Portpool was a manor or soke in the district of Holborn, London. It is not recorded in the Domesday Book but references to it occur from the 12th century onwards. For many years it was owned by the Dean and Chapter of St Paul's Cathedral, who let it out to the Grey family. The manor house of Portpool subsequently became known as Gray's Inn, acquiring a reputation for the teaching of law.
Documents from the 13th and 14th centuries indicate that Portpool included the present site of Gray's Inn, stretching eastwards beyond Leather Lane, northwards beyond present day Clerkenwell Road and southwards to the City boundary. Its area diminished over time as parts were sold off.
The exact location of the manor buildings does not appear to be recorded, although it is assumed by most historians that they lay in the area of the current hall of Gray's Inn.
Simon de Gardino de Purtepole left his house within Holeburne bar to his son-in-law Richard de Chygewelle or Chigwell. Chygewelle in 1294 enfeoffed the Dean and Chapter of St Paul's with the property, and they enfeoffed Reginald de Grey, who held it of them in 1307. Before 1397 Henry Grey de Wilton had made a feoffment of "Portpole maner called Grey's Inn" to certain persons in trust.
On 12 August 1506 Edmund Grey, 9th Baron Grey de Wilton (d. 1511) sold to Hugh Denys (d.1511), Groom of the Stool to King Henry VII "the manor of Portpoole (one of the prebends belonging to St. Paul's Cathedral), otherwise called Gray's Inn, four messuages, four gardens, the site of a windmill, eight acres of land, ten shillings of free rent, and the advowson of the chantry of Portpoole." The manor was bequeathed by Denys in his will to Sheen Priory, in Surrey, where he was buried, in trust for the augmentation of the Chapel of All Angels at Brentford End. After a delay of five years involving a legal dispute during which a royal licence was being sought by Denys's executors to alienate the manor to Sheen, the Priory leased "the mansion of Portpoole" to "certain students of the law", at the annual rent of £6 13s. 4d. After the Dissolution of the Monasteries the benchers of Gray's Inn were entered in the King's books as the fee farm tenants of the Crown, at the same rent as paid to the monks of Sheen.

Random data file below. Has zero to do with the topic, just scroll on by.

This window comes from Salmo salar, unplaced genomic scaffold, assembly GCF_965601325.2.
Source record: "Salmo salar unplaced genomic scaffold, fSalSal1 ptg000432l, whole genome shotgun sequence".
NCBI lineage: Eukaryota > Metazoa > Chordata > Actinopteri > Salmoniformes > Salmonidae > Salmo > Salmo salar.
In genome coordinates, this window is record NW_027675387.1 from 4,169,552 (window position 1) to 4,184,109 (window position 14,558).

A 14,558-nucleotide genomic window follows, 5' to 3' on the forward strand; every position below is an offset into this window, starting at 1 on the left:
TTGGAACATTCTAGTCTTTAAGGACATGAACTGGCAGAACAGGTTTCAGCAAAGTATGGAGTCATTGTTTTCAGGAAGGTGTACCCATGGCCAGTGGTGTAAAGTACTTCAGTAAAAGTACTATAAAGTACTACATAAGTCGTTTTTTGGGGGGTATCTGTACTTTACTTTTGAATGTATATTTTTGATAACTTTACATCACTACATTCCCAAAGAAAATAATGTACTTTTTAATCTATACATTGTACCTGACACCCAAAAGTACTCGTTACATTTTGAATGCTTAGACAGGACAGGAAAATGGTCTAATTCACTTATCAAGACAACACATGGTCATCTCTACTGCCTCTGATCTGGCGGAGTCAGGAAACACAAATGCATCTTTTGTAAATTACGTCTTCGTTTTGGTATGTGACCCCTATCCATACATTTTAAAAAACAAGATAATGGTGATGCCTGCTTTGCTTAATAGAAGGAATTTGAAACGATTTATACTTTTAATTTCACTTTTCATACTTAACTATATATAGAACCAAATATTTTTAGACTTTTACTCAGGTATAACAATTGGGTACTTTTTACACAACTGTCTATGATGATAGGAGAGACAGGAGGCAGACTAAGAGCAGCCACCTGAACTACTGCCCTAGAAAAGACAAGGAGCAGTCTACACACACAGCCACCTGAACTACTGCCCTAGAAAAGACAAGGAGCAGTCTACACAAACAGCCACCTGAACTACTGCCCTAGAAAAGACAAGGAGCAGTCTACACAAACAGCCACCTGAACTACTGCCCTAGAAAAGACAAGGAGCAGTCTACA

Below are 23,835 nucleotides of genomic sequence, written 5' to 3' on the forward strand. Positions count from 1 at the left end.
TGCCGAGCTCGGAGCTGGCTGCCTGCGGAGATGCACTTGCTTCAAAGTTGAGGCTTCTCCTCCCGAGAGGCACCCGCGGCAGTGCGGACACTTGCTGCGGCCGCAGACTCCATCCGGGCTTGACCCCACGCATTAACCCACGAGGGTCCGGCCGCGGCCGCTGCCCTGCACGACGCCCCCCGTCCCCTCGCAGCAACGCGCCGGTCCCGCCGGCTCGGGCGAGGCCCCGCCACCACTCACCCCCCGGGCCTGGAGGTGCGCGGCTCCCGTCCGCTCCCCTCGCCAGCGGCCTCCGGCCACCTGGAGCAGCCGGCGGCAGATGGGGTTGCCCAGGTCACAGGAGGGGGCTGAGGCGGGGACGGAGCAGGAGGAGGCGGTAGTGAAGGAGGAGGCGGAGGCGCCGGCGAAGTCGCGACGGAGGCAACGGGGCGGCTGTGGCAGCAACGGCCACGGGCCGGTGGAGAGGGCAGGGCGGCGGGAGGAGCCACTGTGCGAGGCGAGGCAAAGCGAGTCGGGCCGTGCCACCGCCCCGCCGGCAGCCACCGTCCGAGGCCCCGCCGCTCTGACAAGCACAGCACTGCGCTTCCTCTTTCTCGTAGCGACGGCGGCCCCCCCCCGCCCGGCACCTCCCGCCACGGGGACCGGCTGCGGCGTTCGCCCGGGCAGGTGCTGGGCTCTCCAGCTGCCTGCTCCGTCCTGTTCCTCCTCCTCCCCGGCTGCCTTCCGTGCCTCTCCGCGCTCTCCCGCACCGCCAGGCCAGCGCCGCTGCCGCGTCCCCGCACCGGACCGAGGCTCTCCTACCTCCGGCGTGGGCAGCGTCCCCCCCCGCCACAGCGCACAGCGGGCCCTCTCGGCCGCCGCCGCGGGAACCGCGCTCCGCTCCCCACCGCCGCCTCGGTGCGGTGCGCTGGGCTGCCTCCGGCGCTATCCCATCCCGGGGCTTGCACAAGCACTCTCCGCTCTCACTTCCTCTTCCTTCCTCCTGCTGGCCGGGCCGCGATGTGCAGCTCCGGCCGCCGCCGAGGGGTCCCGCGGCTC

John Stow, writing at the end of the 16th century, stated that beyond Holborn Bars lay "Porte Poole, or Grayes Inne lane, so called of the Inne of Courte, named Grayes Inne, a goodly house there scituate, by whome builded or first begun I haue not yet learned, but seemeth to be since Edward the thirds time, and is a prebend to Paules Church in London."
Origins of the name
Some authors have speculated, without linguistic analysis, that the "Port" in Portpool refers to a gate or a market. However, the earliest references to the name of the manor indicate that the first syllable is "Purt" ("Purtepol" c.1200 and 1203; "Purtepole" 1220 and 1309; "Pourtepol" 1316). This shows that it cannot be "port" in any sense of that word but instead a personal name, "Purta". It is therefore "Purta's Pool". Certainly, it has not been convincingly shown that "port" refers to any particular gate or market, and indeed the idea of locating a gate or market near a pool is a little unusual.
- E. Williams, Early Holborn and the Legal Quarter of London, Vol 1, 1927.
- E. Williams, op. cit., para 599.
- Cal. Wills, i 48
- E. Williams, Staple Inn, 22, 38-44, and Douthwaite, Gray's Inn, 3-18
- John Timbs, Curiosities of London, 1867
- E. Williams, Early Holborn and the Legal Quarter of London, Vol 1, 1927
- J.E.B. Gover, The Place Names of Middlesex, London, 1922, pp 70-1 and 105.